At some point in a manager or leader’s life, there comes a time where one must communicate negative feedback to an employee. This may be due to underperformance, disengagement at work or interpersonal issues with another team member. However, it needs to come from a place of motivating your employee to do better rather than admonition. Good intentions breed positivity in the end, and that’s what everyone wants.

Honest feedback will help the situation, but it’s not easy to give tough feedback in a way that does not leave the employee feeling demotivated. Feedback needs to be constructive. The feedback you give will directly impact an employee’s success at their job, their engagement and level of trust toward you. Therefore, giving feedback effectively is one of the best ‘soft’ skills a leader must develop.

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We recently discussed creating a feedback culture with your team and this ties directly with it. Good feedback will highlight what an employee is doing well, encourages that behaviour as well as addresses things which the employee may be doing that undermines their effectiveness.

Giving feedback in a manner which develops your team members will make your employees feel valued and they will feel motivated to do better and grow at their job. They will feel heard and seen, as well as feel respected and understood. They will know that you’re invested in their progress and success on the job. The point of giving constructive criticism isn’t to highlight their failures or mistakes but rather to make them aware of different perspectives and how they can improve.

Even with all this in mind, we get it – it’s not easy. No one likes to be the bearer of bad news. Think of it as feedback that will build your rapport with your employee, rather than something negative. Here are some tips on how to feel more confident in giving negative feedback to your employee and how to do it effectively in a way that will yield positive results.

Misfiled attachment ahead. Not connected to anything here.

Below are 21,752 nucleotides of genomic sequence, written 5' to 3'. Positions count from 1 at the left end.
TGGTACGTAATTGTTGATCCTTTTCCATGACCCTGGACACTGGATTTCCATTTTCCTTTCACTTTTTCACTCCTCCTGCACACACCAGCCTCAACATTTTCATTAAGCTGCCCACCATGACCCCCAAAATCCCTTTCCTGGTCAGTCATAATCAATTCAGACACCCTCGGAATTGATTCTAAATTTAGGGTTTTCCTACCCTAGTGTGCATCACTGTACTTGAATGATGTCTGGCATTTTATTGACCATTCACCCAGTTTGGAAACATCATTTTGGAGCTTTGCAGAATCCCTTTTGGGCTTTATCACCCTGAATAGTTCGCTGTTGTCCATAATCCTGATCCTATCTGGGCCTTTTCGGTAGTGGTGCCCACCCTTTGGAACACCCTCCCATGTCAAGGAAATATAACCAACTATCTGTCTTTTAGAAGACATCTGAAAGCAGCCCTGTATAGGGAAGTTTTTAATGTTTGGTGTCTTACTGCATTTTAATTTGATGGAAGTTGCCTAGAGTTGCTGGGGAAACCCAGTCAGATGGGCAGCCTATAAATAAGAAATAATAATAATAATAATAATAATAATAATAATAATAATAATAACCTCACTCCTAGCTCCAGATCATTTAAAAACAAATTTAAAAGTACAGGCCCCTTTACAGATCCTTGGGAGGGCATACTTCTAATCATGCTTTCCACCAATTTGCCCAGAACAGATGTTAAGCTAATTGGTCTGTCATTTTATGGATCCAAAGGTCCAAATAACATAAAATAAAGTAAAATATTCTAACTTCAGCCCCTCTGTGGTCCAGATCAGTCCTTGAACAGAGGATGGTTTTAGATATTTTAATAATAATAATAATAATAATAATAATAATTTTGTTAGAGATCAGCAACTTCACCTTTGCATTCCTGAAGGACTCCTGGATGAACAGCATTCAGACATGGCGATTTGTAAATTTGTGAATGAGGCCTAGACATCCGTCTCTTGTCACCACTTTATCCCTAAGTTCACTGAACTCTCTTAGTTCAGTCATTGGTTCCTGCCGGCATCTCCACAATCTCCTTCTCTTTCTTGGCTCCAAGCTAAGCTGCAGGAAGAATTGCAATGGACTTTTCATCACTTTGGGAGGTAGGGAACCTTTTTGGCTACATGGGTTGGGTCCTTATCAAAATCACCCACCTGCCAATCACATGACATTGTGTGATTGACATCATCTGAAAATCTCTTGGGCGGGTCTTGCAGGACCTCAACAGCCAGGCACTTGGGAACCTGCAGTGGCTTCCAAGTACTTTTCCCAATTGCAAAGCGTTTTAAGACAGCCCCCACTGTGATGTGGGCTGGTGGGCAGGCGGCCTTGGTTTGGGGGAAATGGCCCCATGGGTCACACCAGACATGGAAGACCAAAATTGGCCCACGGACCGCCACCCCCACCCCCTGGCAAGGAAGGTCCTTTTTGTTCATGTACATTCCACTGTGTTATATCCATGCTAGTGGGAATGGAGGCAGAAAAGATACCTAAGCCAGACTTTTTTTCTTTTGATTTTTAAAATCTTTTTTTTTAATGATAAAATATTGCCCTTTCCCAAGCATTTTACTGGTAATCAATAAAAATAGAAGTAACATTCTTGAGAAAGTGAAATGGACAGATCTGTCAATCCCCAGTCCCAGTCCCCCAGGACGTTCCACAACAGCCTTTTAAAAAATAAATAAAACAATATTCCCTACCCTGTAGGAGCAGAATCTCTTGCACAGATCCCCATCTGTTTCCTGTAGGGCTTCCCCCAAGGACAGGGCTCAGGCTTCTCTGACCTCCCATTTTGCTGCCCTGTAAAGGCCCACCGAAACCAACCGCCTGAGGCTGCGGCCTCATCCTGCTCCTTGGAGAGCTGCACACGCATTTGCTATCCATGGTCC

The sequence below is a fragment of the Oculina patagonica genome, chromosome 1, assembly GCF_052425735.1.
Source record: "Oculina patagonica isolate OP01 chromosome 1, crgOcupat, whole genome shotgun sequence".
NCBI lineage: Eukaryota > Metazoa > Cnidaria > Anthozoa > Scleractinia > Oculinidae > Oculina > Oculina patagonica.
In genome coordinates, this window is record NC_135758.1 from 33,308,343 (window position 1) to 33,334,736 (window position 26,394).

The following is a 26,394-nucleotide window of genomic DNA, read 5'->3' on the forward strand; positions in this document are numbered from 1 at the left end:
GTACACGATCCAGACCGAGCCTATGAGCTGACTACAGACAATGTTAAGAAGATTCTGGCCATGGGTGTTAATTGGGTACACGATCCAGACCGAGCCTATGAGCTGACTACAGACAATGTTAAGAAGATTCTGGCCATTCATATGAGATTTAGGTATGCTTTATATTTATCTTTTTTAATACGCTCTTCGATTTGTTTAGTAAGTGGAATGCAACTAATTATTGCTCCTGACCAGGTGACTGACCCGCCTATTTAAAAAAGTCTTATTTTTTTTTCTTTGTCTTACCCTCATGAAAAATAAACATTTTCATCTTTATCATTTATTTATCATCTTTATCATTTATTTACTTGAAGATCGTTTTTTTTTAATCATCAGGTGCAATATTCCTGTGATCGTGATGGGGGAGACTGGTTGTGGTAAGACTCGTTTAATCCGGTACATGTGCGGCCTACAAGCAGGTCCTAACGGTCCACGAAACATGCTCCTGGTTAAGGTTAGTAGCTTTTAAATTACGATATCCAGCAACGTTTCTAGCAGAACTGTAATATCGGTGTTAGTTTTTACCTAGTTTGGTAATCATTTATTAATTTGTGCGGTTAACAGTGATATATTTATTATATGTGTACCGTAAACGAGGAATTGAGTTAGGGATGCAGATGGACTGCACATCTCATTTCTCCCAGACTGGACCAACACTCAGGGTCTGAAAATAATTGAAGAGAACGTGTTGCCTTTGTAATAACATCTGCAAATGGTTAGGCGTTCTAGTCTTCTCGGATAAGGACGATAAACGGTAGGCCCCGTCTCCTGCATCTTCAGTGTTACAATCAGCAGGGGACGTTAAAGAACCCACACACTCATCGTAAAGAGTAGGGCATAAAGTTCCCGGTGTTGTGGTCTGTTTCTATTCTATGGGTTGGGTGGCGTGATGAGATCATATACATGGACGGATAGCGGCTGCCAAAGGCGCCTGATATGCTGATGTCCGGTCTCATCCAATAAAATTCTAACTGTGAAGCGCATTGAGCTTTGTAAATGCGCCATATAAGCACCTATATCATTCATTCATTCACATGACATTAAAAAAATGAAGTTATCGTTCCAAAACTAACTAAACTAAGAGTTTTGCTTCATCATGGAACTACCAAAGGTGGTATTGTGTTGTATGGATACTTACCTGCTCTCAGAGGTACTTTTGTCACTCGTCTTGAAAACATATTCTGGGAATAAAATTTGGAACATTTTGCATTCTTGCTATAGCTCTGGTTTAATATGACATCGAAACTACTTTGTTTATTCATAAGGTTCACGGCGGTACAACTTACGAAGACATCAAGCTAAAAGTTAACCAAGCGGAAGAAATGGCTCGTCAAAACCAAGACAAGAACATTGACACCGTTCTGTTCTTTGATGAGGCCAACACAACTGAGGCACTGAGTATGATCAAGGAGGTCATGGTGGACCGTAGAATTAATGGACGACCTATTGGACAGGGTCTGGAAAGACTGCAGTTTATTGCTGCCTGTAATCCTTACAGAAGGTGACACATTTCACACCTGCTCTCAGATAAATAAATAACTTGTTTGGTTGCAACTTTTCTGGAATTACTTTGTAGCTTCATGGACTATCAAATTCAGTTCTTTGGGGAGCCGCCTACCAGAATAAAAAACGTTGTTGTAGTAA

Plan your words

Prepare talking points so that you would know what to start from. Avoid sweeping statements and instead focus on specific actions with concrete examples. Prepare the who, what, where and why of the situation. What do you want to achieve out of this? What is the end goal of this conversation? Make sure your intentions are positive. It’s not about proving a point, but rather to improve performance, address issues your employee might be having or manage interpersonal relationships.


Before blurting out anything, ask. Try questions like “How do you think things are going right now with ‘X’?” or “Do you have any ideas how the situation can be improved?”. Understand their perspective and you might be surprised by their insights.

Be genuine

Do not try to conceal your negative feedback in a cloud of positive feedback. It will leave your report feeling confused and it will only send mixed messages. Be transparent and honest and make sure you take off from a good place (we keep repeating this but it’s worth highlighting!). Approach them the same way you usually do, do not change your tone. Genuinely keep your employee’s best interest in mind and they will love you for it. This will translate to positive outcomes and improvement.

Be specific

Do not direct feedback at an employee’s personality. This will never go well. Instead, it should be about specific actions and behaviours which are related to their role and responsibilities. Related to this, a one-to-one meeting is often the best setting to give negative feedback to a direct report. It can be tough to hear so employees need to feel safe and not humiliated. They will also feel freer to give their own perspective and will provide you with a better picture of the situation.

Discuss the next steps

Feedback shouldn’t simply be about evaluation. It is not an end in itself. It should be an ongoing process and should monitor progress and help your team grow. Discuss and outline the next steps clearly. Do not leave the discussion hanging but keep the door open for ongoing feedback and discussion.

It might be challenging, but it is part and parcel with people management and therefore an important skill to develop. Humans are not perfect and it’s worth understanding and embracing this. When your heart is in the right place and are committed to your employee’s development, your employee will see that you’re coming from a good place and feedback will be received positively.